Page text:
Robert P. Imbelli
Newman's writings offer a frame-work for a new way of thinking.
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Cardinal John Henry Newman, whom Pope Benedict is to beatify on Sept. 19, is one of the Catholic Church’s most profound and prolific thinkers. Yet he was no ivory tower theologian. His masterful sermons, as well as classic treatises like The Idea of a University and the “Essay in Aid of a Grammar of Assent,” clearly display a pastoral inspiration and intent. Like that of the fathers of the church, from whom he drew intellectual and spiritual nourishment, Newman’s unitary vision permits no separation between theology, spirituality and pastoral care.

Reading Newman, one quickly becomes aware of both his many-sided genius and his rootedness in the specific context of 19th-century England. He would not be so exemplary a pastoral theologian were that not so. In addition, he is acknowledged to be one of the great stylists of the English language, skilled in many literary genres. Many enjoy the complex cadences of his writings, while others find that his Victorian rhetoric raises a barrier to appreciation.

But more impressive than Newman’s command of the language are the creative principles that animate his vision and guide his practice. Four principles can play a part in the re-centering of the Catholic imagination in a secular age—an age whose coming Newman foresaw and whose challenges he sought to meet. In keeping with his lifelong commitment to education, these may be described as four “learnings”: learning to see whole, learning Christ, learning holy living and learning to praise.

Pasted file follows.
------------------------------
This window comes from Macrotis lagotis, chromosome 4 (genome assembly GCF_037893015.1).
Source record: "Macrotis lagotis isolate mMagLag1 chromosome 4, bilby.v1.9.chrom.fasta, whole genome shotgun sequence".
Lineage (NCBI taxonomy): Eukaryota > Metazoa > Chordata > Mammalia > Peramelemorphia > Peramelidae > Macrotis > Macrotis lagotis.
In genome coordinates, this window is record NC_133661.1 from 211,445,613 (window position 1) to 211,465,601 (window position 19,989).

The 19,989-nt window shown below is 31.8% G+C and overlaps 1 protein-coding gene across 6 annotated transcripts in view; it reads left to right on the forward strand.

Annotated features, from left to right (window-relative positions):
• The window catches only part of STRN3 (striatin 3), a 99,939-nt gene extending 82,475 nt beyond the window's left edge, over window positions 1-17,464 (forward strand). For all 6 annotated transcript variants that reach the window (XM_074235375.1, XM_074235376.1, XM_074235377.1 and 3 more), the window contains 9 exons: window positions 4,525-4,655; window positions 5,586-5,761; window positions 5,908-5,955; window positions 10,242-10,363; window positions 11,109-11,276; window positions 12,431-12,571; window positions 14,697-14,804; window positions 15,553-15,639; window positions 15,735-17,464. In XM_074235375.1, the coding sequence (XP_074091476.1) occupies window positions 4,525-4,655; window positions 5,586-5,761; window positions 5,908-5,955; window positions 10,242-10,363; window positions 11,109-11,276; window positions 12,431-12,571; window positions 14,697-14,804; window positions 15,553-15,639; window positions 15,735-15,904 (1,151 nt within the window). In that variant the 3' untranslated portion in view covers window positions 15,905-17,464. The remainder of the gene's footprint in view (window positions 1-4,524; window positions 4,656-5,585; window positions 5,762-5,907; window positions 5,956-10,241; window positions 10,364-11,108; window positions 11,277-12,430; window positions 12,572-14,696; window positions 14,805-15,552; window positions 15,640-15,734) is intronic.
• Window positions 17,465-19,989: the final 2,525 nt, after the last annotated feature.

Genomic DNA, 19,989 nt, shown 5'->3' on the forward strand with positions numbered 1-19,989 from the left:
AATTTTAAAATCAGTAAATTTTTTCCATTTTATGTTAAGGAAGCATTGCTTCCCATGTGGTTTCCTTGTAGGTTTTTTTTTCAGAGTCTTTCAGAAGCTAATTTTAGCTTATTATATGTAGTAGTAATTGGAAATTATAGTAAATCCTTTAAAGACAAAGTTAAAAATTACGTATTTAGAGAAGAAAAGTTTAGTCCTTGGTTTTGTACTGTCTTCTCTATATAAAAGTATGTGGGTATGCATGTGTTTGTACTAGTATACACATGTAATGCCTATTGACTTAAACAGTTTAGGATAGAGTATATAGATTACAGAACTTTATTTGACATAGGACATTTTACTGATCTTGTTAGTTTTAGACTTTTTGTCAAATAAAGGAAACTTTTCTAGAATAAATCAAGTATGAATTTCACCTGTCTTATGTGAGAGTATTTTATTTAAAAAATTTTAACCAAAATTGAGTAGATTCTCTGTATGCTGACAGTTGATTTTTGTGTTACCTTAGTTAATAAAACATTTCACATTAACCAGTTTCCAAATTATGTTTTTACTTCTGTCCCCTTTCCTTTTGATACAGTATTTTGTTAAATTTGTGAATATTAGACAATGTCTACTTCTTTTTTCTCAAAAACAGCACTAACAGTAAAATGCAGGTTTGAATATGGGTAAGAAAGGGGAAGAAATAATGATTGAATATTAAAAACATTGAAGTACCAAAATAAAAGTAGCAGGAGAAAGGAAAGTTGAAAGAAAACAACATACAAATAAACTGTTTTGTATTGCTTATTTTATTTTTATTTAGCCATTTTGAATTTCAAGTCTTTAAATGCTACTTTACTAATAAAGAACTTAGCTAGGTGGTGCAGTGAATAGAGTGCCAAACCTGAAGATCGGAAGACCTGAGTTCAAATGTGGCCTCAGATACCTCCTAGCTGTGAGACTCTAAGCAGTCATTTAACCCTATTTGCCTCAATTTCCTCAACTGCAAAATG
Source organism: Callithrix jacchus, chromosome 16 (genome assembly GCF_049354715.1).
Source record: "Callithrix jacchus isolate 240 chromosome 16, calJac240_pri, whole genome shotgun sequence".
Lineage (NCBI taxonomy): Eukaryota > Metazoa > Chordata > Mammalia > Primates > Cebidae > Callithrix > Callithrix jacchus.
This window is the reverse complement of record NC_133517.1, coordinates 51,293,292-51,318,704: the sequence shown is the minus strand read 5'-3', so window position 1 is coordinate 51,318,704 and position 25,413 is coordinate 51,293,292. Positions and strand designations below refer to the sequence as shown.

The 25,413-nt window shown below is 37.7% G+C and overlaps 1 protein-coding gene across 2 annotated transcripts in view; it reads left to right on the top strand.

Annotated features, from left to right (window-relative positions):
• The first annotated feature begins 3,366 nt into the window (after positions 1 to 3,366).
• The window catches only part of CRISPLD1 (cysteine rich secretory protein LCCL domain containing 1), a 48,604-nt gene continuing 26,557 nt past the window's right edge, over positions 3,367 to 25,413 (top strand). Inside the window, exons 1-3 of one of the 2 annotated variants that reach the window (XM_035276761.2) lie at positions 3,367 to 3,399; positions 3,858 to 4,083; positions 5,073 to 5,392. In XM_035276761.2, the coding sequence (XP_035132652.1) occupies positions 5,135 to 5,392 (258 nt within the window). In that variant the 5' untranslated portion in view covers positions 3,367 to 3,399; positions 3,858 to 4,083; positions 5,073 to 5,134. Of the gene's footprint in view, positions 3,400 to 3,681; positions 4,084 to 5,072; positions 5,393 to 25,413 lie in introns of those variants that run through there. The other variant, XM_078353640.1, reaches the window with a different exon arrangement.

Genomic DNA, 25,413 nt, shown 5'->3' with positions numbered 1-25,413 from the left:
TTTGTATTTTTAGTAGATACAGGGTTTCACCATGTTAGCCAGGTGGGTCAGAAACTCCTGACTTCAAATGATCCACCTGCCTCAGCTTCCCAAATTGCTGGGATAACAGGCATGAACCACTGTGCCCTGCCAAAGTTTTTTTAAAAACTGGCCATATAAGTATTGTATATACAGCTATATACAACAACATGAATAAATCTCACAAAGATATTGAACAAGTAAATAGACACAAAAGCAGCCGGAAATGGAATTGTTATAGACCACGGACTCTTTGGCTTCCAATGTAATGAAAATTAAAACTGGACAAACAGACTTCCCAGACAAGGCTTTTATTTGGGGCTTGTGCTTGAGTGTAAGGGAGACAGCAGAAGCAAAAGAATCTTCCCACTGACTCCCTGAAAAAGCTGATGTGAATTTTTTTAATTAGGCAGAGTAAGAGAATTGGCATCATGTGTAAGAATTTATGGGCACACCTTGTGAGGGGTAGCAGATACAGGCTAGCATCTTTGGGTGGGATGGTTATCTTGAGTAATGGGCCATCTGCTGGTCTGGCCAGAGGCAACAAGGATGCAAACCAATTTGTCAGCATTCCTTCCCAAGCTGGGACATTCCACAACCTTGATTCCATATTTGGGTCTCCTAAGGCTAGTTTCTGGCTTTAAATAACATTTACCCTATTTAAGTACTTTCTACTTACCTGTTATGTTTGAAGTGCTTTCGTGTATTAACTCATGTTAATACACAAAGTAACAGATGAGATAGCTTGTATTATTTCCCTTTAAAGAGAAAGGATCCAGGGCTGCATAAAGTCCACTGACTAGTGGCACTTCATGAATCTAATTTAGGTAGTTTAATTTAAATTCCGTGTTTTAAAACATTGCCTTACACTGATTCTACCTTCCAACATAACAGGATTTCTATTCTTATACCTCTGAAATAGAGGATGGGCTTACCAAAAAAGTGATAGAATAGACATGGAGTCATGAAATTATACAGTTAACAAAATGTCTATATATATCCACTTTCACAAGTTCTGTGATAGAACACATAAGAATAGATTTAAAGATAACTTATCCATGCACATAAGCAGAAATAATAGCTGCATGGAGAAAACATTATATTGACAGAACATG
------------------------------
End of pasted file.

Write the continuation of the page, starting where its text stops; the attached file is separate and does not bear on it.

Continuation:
Learning to See Whole

In the lectures published as The Idea of a University, Cardinal Newman makes clear that his goal is not to propose a curriculum but to promote a quality of mind. The aim of education is to cultivate a discriminating intelligence, one able to perceive relationships and discern connections. The person who possesses these traits is not a passive assimilator of data or a thoughtless purveyor of opinions. He or she strives for a comprehensive view of the real that counters reductionist approaches, whether these take the form of a narrow rationalism or a sentimental romanticism.

Thus Newman’s approach to knowledge is radically personalist. It is the whole person—head and heart, reason and imagination—who engages the real. And reality manifests itself as multidimensional: physical and spiritual, aesthetic, moral and religious. Scientific reason provides valid access within the scope of its competency; but so too do poetic imagination, moral conscience and religious faith. Pope Benedict sees in Newman a matchless proponent of that integral humanism he himself advocates in the encyclical “Caritas in Veritate.”